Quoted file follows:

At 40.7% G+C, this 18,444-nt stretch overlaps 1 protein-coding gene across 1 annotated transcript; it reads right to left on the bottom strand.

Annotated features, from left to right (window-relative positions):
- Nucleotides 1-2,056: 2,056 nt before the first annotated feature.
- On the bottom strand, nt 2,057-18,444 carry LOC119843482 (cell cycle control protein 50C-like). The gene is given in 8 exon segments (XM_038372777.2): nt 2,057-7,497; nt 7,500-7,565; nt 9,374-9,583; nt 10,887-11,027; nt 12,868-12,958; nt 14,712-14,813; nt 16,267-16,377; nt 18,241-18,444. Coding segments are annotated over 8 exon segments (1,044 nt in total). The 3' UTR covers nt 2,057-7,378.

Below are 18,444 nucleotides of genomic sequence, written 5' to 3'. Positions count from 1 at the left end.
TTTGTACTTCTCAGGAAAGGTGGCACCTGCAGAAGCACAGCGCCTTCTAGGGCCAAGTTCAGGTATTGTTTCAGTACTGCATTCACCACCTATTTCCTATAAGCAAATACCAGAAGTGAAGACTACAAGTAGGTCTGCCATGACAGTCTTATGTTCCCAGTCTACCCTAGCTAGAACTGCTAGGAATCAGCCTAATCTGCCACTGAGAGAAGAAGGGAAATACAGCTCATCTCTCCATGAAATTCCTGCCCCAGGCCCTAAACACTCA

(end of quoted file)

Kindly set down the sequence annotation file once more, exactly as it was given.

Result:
At 40.7% G+C, this 18,444-nt stretch overlaps 1 protein-coding gene across 1 annotated transcript; it reads right to left on the bottom strand.

Annotated features, from left to right (window-relative positions):
- Nucleotides 1-2,056: 2,056 nt before the first annotated feature.
- On the bottom strand, nt 2,057-18,444 carry LOC119843482 (cell cycle control protein 50C-like). The gene is given in 8 exon segments (XM_038372777.2): nt 2,057-7,497; nt 7,500-7,565; nt 9,374-9,583; nt 10,887-11,027; nt 12,868-12,958; nt 14,712-14,813; nt 16,267-16,377; nt 18,241-18,444. Coding segments are annotated over 8 exon segments (1,044 nt in total). The 3' UTR covers nt 2,057-7,378.

Below are 18,444 nucleotides of genomic sequence, written 5' to 3'. Positions count from 1 at the left end.
TTTGTACTTCTCAGGAAAGGTGGCACCTGCAGAAGCACAGCGCCTTCTAGGGCCAAGTTCAGGTATTGTTTCAGTACTGCATTCACCACCTATTTCCTATAAGCAAATACCAGAAGTGAAGACTACAAGTAGGTCTGCCATGACAGTCTTATGTTCCCAGTCTACCCTAGCTAGAACTGCTAGGAATCAGCCTAATCTGCCACTGAGAGAAGAAGGGAAATACAGCTCATCTCTCCATGAAATTCCTGCCCCAGGCCCTAAACACTCA